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Florida State University Law Review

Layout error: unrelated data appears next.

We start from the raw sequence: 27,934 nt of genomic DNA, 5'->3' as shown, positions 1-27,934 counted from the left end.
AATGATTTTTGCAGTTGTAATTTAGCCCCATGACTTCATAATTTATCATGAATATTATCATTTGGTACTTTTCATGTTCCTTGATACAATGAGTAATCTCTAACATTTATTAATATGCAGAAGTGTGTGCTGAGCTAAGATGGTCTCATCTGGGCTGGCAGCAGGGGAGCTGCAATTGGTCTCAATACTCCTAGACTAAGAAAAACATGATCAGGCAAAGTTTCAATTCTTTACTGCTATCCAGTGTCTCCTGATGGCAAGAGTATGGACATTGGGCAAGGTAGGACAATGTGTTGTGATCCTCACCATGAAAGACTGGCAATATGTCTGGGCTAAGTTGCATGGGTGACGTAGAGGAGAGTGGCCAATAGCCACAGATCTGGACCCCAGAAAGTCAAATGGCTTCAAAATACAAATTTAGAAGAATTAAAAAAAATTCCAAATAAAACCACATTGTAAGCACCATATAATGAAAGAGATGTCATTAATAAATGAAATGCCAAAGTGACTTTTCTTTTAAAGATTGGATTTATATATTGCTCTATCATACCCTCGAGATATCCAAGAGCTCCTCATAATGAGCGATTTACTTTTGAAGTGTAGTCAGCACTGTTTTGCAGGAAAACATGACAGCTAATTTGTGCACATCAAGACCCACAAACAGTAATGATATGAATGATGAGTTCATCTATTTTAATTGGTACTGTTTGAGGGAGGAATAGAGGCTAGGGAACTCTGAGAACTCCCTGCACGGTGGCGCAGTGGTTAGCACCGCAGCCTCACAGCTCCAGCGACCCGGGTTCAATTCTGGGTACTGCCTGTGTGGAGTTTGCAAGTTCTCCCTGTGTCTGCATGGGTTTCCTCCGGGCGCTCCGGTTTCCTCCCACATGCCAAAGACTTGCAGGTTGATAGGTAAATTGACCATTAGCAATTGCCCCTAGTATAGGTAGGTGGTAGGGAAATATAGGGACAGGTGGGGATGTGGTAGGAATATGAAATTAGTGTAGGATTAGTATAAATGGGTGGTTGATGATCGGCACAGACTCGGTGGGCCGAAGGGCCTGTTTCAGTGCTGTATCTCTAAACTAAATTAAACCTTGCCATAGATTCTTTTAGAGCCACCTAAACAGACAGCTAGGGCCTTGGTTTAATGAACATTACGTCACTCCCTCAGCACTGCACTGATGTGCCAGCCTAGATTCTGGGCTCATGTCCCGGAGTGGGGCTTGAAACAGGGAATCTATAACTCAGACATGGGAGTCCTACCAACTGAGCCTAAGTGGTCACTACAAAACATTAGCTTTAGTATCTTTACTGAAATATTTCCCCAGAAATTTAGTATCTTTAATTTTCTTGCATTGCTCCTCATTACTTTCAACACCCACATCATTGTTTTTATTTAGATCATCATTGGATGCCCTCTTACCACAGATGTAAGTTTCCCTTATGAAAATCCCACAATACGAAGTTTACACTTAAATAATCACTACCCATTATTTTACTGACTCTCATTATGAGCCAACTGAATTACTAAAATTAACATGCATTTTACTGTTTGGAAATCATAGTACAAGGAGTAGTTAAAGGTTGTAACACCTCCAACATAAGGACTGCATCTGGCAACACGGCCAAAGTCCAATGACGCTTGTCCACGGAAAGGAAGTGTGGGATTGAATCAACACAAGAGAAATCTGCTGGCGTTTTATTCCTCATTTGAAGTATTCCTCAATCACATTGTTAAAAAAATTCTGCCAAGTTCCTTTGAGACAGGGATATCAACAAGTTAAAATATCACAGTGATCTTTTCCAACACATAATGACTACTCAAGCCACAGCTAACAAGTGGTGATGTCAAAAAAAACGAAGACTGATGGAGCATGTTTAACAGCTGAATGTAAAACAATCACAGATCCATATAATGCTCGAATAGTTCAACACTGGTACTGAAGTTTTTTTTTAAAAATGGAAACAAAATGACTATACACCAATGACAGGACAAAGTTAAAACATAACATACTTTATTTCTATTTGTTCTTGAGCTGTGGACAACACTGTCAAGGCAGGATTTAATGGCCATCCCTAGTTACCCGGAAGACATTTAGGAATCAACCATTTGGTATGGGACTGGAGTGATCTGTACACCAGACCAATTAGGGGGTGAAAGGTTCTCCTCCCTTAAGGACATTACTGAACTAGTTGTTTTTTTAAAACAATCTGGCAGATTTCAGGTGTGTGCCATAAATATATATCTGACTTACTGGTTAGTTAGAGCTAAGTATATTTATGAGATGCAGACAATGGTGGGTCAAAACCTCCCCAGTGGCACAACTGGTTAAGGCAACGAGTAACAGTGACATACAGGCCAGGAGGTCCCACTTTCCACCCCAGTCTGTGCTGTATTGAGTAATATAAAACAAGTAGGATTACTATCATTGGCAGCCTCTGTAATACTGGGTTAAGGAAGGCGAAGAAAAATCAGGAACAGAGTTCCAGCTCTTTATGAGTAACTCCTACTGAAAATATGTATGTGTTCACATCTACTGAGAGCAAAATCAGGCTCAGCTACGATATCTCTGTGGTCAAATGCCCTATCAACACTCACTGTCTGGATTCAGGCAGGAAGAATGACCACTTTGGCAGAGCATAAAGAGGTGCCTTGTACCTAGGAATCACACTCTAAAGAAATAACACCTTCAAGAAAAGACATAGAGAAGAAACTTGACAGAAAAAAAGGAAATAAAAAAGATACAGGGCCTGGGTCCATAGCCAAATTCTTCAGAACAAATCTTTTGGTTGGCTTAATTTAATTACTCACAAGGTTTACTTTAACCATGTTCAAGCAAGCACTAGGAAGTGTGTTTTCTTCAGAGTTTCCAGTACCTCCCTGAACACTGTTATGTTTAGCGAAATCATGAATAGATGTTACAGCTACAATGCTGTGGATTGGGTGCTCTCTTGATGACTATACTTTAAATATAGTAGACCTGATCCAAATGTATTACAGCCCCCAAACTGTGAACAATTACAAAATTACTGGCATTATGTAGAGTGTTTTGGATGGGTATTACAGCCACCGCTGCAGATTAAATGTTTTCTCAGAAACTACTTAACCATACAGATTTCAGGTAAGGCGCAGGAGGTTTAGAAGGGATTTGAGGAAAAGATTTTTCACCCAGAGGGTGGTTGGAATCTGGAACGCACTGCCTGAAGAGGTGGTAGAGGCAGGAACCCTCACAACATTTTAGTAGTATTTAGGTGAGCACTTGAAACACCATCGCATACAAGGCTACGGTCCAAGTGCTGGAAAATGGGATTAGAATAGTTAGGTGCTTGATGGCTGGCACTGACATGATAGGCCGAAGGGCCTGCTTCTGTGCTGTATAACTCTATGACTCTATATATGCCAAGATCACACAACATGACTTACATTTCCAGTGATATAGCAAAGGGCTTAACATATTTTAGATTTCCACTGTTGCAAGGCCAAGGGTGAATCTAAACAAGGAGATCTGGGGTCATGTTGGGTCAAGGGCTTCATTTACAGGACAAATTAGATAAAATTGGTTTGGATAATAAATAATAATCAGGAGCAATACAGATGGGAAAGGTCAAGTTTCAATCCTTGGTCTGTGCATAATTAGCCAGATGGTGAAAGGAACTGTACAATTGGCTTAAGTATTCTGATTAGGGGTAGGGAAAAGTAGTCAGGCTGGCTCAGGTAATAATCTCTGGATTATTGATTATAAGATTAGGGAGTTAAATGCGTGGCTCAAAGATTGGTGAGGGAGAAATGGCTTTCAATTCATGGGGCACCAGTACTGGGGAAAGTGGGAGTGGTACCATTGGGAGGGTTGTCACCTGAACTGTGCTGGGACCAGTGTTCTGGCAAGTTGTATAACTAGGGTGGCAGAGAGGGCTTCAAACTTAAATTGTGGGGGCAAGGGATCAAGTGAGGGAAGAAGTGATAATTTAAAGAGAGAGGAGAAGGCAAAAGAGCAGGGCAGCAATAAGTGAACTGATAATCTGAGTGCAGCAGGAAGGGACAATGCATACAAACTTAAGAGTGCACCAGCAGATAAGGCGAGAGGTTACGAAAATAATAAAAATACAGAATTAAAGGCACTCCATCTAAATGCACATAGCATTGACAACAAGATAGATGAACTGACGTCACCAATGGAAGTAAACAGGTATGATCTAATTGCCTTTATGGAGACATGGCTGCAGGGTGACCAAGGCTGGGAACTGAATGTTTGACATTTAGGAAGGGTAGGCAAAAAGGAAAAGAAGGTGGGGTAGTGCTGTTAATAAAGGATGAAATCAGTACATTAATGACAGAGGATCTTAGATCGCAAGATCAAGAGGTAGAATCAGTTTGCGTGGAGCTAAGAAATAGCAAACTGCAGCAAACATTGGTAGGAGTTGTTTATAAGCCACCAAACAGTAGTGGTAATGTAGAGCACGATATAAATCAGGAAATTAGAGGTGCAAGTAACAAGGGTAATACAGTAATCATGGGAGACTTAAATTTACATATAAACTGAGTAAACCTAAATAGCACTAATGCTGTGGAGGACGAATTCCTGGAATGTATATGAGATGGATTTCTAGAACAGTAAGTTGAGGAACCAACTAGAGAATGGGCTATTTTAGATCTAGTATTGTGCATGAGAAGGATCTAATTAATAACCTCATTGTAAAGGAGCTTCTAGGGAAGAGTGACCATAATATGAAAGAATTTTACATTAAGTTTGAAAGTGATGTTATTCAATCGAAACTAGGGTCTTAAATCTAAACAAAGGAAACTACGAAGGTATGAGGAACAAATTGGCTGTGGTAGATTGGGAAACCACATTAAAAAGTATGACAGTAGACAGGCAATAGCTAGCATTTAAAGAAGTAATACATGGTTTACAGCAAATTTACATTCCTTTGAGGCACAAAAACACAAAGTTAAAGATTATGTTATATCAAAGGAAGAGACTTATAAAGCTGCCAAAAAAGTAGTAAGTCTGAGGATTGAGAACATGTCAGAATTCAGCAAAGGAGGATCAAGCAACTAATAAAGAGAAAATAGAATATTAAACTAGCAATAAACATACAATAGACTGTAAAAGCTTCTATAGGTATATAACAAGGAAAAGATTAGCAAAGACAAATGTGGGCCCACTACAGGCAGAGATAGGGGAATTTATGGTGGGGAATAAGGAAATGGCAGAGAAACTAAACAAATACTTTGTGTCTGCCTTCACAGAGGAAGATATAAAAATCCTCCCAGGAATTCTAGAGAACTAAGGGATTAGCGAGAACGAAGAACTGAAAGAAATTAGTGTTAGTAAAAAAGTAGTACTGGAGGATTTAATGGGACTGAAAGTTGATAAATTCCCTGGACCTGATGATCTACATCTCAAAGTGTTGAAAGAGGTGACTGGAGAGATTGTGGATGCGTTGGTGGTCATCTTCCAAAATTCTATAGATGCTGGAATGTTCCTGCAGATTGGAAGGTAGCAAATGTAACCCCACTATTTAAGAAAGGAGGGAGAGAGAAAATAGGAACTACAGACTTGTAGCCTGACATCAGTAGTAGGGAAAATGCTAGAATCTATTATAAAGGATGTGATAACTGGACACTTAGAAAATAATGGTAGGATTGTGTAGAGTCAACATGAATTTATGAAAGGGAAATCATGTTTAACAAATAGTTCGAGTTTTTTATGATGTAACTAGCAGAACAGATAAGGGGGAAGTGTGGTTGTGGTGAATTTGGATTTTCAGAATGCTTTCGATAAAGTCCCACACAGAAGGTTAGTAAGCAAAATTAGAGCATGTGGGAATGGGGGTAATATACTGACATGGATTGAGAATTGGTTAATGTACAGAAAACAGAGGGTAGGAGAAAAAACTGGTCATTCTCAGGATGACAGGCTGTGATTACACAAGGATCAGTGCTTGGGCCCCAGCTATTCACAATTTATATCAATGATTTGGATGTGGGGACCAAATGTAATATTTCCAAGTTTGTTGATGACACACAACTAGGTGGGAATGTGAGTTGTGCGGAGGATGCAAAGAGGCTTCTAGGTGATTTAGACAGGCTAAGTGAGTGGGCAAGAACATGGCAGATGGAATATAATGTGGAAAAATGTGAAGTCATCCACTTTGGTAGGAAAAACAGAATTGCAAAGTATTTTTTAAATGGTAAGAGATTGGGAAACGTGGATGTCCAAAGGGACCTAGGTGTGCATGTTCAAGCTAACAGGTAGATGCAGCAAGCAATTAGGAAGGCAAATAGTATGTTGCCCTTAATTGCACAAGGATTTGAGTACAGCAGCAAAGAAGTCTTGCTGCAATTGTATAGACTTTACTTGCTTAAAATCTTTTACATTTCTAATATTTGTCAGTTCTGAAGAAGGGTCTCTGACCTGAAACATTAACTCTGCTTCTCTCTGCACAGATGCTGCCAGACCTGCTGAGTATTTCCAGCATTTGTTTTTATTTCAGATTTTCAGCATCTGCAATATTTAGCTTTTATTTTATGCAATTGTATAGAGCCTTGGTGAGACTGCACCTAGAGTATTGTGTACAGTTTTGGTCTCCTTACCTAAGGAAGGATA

This Article analyzes patent mistakes-that is, mistakes made by the patent system when it decides whether a particular invention has met the patentability requirements. These mistakes are inevitable. Given resource constraints, some might even be desirable. This Article evaluates the relative costs of patent mistakes, so that we can make better ones. Three characteristics drive the costs of mistakes: their type (false positive or false negative), timing (early or late), and doctrinal basis (utility, novelty, nonobviousness, and so on). These characteristics make some mistakes more troubling than others. This Article compares the costs of making mistakes of different types, at different times, and on different doctrinal bases. These comparisons produce some surprising results-for example, under certain plausible conditions, it will be better to wrongly refuse to grant a patent than to wrongly invalidate a patent that had already been granted. The conclusions here have important implications for persistent issues in patent law, including how closely courts should scrutinize the validity of issued patents and how the Patent and Trademark Office should allocate scarce enforcement resources.

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